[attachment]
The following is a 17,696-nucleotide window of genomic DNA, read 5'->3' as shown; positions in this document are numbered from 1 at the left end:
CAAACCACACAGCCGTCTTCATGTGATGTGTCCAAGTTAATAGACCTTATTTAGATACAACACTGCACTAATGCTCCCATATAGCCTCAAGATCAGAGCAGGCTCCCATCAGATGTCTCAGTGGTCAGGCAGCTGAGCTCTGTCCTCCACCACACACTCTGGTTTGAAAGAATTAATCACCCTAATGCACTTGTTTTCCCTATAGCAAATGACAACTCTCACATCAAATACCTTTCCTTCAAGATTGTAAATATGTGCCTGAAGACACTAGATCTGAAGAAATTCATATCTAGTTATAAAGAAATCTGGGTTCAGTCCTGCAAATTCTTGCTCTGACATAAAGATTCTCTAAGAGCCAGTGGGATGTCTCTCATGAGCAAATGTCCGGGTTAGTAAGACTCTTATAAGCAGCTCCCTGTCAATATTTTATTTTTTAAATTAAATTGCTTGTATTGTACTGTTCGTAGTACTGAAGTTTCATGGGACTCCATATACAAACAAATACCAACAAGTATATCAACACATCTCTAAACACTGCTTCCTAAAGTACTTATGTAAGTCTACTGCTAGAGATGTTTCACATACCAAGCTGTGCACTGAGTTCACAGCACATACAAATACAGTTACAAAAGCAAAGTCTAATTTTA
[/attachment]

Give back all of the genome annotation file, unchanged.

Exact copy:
The following is a 17,696-nucleotide window of genomic DNA, read 5'->3' as shown; positions in this document are numbered from 1 at the left end:
CAAACCACACAGCCGTCTTCATGTGATGTGTCCAAGTTAATAGACCTTATTTAGATACAACACTGCACTAATGCTCCCATATAGCCTCAAGATCAGAGCAGGCTCCCATCAGATGTCTCAGTGGTCAGGCAGCTGAGCTCTGTCCTCCACCACACACTCTGGTTTGAAAGAATTAATCACCCTAATGCACTTGTTTTCCCTATAGCAAATGACAACTCTCACATCAAATACCTTTCCTTCAAGATTGTAAATATGTGCCTGAAGACACTAGATCTGAAGAAATTCATATCTAGTTATAAAGAAATCTGGGTTCAGTCCTGCAAATTCTTGCTCTGACATAAAGATTCTCTAAGAGCCAGTGGGATGTCTCTCATGAGCAAATGTCCGGGTTAGTAAGACTCTTATAAGCAGCTCCCTGTCAATATTTTATTTTTTAAATTAAATTGCTTGTATTGTACTGTTCGTAGTACTGAAGTTTCATGGGACTCCATATACAAACAAATACCAACAAGTATATCAACACATCTCTAAACACTGCTTCCTAAAGTACTTATGTAAGTCTACTGCTAGAGATGTTTCACATACCAAGCTGTGCACTGAGTTCACAGCACATACAAATACAGTTACAAAAGCAAAGTCTAATTTTA